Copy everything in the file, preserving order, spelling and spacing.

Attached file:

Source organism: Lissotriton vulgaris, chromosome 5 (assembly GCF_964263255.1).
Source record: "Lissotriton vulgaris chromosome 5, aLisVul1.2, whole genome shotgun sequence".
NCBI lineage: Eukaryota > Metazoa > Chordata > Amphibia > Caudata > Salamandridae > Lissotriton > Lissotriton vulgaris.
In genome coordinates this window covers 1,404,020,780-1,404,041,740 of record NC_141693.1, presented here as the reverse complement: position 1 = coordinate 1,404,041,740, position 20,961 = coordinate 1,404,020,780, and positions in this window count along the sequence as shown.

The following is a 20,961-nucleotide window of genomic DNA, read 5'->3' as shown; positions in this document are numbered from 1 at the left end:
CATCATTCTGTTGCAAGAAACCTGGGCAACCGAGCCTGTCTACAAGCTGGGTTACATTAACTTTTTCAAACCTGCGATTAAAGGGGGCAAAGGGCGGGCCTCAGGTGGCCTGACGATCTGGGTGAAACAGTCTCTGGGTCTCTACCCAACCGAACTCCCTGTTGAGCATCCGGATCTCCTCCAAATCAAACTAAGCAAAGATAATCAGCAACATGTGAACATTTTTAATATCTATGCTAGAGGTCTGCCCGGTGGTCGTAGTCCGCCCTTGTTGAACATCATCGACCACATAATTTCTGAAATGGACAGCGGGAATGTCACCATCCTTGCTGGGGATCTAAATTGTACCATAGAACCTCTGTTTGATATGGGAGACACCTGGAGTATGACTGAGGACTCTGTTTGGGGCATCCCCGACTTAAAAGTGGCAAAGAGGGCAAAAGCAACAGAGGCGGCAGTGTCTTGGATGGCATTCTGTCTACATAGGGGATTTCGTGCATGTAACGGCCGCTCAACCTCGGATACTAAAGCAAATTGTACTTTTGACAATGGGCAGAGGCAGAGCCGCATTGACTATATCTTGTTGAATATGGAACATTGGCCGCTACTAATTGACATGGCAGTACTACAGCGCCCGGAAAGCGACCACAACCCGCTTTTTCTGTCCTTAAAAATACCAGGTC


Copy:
Source organism: Lissotriton vulgaris, chromosome 5 (assembly GCF_964263255.1).
Source record: "Lissotriton vulgaris chromosome 5, aLisVul1.2, whole genome shotgun sequence".
NCBI lineage: Eukaryota > Metazoa > Chordata > Amphibia > Caudata > Salamandridae > Lissotriton > Lissotriton vulgaris.
In genome coordinates this window covers 1,404,020,780-1,404,041,740 of record NC_141693.1, presented here as the reverse complement: position 1 = coordinate 1,404,041,740, position 20,961 = coordinate 1,404,020,780, and positions in this window count along the sequence as shown.

The following is a 20,961-nucleotide window of genomic DNA, read 5'->3' as shown; positions in this document are numbered from 1 at the left end:
CATCATTCTGTTGCAAGAAACCTGGGCAACCGAGCCTGTCTACAAGCTGGGTTACATTAACTTTTTCAAACCTGCGATTAAAGGGGGCAAAGGGCGGGCCTCAGGTGGCCTGACGATCTGGGTGAAACAGTCTCTGGGTCTCTACCCAACCGAACTCCCTGTTGAGCATCCGGATCTCCTCCAAATCAAACTAAGCAAAGATAATCAGCAACATGTGAACATTTTTAATATCTATGCTAGAGGTCTGCCCGGTGGTCGTAGTCCGCCCTTGTTGAACATCATCGACCACATAATTTCTGAAATGGACAGCGGGAATGTCACCATCCTTGCTGGGGATCTAAATTGTACCATAGAACCTCTGTTTGATATGGGAGACACCTGGAGTATGACTGAGGACTCTGTTTGGGGCATCCCCGACTTAAAAGTGGCAAAGAGGGCAAAAGCAACAGAGGCGGCAGTGTCTTGGATGGCATTCTGTCTACATAGGGGATTTCGTGCATGTAACGGCCGCTCAACCTCGGATACTAAAGCAAATTGTACTTTTGACAATGGGCAGAGGCAGAGCCGCATTGACTATATCTTGTTGAATATGGAACATTGGCCGCTACTAATTGACATGGCAGTACTACAGCGCCCGGAAAGCGACCACAACCCGCTTTTTCTGTCCTTAAAAATACCAGGTC